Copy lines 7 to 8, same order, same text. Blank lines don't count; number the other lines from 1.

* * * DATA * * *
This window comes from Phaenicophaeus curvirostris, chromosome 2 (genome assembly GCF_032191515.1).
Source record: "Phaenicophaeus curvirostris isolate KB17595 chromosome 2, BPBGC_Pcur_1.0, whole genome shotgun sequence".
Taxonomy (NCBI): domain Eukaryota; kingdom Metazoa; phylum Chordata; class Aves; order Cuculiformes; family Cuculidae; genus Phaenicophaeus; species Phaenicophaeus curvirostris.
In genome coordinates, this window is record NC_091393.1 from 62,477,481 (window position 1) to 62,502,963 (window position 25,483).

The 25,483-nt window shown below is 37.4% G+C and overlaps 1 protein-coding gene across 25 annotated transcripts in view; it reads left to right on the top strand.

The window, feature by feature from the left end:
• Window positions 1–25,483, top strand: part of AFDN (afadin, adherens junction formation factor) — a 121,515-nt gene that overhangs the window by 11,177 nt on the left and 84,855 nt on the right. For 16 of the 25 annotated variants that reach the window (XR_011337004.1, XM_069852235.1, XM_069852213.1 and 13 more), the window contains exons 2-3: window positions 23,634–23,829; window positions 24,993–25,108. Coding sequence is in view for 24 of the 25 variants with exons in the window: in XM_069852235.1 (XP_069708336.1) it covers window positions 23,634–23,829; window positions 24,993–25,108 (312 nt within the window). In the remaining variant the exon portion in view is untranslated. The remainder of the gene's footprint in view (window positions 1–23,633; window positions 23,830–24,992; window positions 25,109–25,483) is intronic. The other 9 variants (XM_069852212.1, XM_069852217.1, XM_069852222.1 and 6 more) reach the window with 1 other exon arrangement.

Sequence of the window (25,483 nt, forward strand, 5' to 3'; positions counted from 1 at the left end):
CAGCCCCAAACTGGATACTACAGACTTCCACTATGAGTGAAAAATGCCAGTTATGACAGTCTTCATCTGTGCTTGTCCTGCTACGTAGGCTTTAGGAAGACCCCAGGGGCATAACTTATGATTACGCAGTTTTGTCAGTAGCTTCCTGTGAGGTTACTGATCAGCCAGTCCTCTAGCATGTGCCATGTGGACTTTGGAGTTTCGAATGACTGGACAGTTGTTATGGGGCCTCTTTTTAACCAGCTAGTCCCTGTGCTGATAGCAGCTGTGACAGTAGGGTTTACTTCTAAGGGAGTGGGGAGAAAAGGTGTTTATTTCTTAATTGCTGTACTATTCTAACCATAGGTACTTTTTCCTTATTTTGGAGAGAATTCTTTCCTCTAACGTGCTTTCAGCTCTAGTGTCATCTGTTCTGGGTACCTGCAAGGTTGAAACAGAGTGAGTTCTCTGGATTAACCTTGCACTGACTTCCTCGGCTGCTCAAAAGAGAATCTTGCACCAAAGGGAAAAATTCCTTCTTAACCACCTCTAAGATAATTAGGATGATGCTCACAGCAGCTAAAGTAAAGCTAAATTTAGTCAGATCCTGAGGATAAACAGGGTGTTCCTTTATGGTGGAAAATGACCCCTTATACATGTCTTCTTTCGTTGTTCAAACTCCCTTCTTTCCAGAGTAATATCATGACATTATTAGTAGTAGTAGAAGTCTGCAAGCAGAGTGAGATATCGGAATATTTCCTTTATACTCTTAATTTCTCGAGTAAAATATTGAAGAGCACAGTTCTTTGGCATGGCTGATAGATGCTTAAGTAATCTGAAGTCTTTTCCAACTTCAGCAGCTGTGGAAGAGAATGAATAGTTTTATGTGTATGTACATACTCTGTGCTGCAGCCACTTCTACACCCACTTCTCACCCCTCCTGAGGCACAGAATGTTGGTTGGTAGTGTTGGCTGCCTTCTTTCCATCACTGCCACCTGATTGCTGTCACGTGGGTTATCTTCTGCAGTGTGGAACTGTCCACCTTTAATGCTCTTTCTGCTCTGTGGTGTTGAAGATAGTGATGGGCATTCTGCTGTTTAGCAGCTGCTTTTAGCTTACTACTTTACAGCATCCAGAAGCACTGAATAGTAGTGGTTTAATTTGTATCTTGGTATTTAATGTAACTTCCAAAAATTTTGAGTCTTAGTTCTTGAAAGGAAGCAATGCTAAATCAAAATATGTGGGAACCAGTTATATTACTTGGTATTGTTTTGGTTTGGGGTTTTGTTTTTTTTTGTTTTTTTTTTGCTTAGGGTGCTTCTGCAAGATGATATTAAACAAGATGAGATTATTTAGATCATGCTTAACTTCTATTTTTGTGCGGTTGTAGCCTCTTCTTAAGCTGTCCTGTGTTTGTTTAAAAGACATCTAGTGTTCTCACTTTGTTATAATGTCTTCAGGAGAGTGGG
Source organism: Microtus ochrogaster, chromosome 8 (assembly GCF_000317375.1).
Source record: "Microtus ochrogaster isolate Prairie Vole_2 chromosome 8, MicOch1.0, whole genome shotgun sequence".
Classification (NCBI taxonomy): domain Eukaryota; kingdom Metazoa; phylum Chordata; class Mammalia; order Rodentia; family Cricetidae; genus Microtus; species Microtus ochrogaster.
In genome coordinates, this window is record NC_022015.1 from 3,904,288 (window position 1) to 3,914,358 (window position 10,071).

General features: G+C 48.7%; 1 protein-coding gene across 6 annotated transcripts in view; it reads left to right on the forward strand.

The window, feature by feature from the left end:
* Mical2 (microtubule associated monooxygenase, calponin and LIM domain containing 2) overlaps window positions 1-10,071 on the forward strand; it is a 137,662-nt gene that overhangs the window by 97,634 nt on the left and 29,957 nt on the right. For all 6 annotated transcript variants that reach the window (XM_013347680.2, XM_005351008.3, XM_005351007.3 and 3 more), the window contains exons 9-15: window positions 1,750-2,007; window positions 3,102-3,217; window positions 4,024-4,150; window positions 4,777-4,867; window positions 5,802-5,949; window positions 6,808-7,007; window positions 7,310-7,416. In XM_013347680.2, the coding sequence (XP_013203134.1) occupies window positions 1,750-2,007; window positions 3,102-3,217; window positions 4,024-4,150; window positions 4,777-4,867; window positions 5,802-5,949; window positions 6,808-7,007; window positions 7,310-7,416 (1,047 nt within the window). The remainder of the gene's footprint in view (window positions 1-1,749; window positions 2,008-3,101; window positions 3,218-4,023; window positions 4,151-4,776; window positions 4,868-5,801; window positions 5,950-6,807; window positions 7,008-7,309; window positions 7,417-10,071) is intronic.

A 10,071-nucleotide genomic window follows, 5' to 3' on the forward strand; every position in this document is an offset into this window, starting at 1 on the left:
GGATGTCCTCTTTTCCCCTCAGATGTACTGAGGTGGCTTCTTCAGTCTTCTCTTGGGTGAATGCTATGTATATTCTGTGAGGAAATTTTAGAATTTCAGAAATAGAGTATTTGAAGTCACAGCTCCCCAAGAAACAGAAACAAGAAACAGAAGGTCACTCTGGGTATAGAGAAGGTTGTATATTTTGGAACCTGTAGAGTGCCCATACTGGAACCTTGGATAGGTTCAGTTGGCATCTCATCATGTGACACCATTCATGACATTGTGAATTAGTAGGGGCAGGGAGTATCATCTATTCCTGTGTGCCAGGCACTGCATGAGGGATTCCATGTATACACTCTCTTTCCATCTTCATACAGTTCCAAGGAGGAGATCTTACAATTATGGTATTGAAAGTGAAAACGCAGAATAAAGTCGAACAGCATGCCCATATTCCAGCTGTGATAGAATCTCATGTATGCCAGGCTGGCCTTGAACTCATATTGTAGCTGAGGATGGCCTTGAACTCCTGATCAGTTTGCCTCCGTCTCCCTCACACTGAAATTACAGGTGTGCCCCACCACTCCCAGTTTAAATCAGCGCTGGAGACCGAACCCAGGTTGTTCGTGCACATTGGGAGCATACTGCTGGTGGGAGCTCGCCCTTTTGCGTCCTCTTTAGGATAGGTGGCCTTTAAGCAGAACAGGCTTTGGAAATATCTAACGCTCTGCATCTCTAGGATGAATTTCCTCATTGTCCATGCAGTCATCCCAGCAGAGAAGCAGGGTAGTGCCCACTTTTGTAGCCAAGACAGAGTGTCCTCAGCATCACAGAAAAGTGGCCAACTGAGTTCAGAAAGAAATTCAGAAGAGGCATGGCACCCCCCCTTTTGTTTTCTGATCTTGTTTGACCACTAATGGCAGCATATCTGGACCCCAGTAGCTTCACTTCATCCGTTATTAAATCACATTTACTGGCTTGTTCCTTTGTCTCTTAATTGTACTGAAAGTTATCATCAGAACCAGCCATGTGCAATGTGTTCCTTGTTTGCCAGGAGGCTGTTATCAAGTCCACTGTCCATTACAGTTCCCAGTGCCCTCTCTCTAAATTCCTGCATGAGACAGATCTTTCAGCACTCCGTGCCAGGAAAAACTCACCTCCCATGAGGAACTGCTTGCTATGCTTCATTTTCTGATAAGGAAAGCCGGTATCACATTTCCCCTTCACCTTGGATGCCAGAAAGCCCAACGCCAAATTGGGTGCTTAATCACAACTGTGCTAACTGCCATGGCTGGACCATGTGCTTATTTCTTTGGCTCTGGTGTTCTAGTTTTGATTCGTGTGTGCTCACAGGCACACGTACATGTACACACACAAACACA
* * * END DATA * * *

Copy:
• Window positions 1–25,483, top strand: part of AFDN (afadin, adherens junction formation factor) — a 121,515-nt gene that overhangs the window by 11,177 nt on the left and 84,855 nt on the right. For 16 of the 25 annotated variants that reach the window (XR_011337004.1, XM_069852235.1, XM_069852213.1 and 13 more), the window contains exons 2-3: window positions 23,634–23,829; window positions 24,993–25,108. Coding sequence is in view for 24 of the 25 variants with exons in the window: in XM_069852235.1 (XP_069708336.1) it covers window positions 23,634–23,829; window positions 24,993–25,108 (312 nt within the window). In the remaining variant the exon portion in view is untranslated. The remainder of the gene's footprint in view (window positions 1–23,633; window positions 23,830–24,992; window positions 25,109–25,483) is intronic. The other 9 variants (XM_069852212.1, XM_069852217.1, XM_069852222.1 and 6 more) reach the window with 1 other exon arrangement.

Sequence of the window (25,483 nt, forward strand, 5' to 3'; positions counted from 1 at the left end):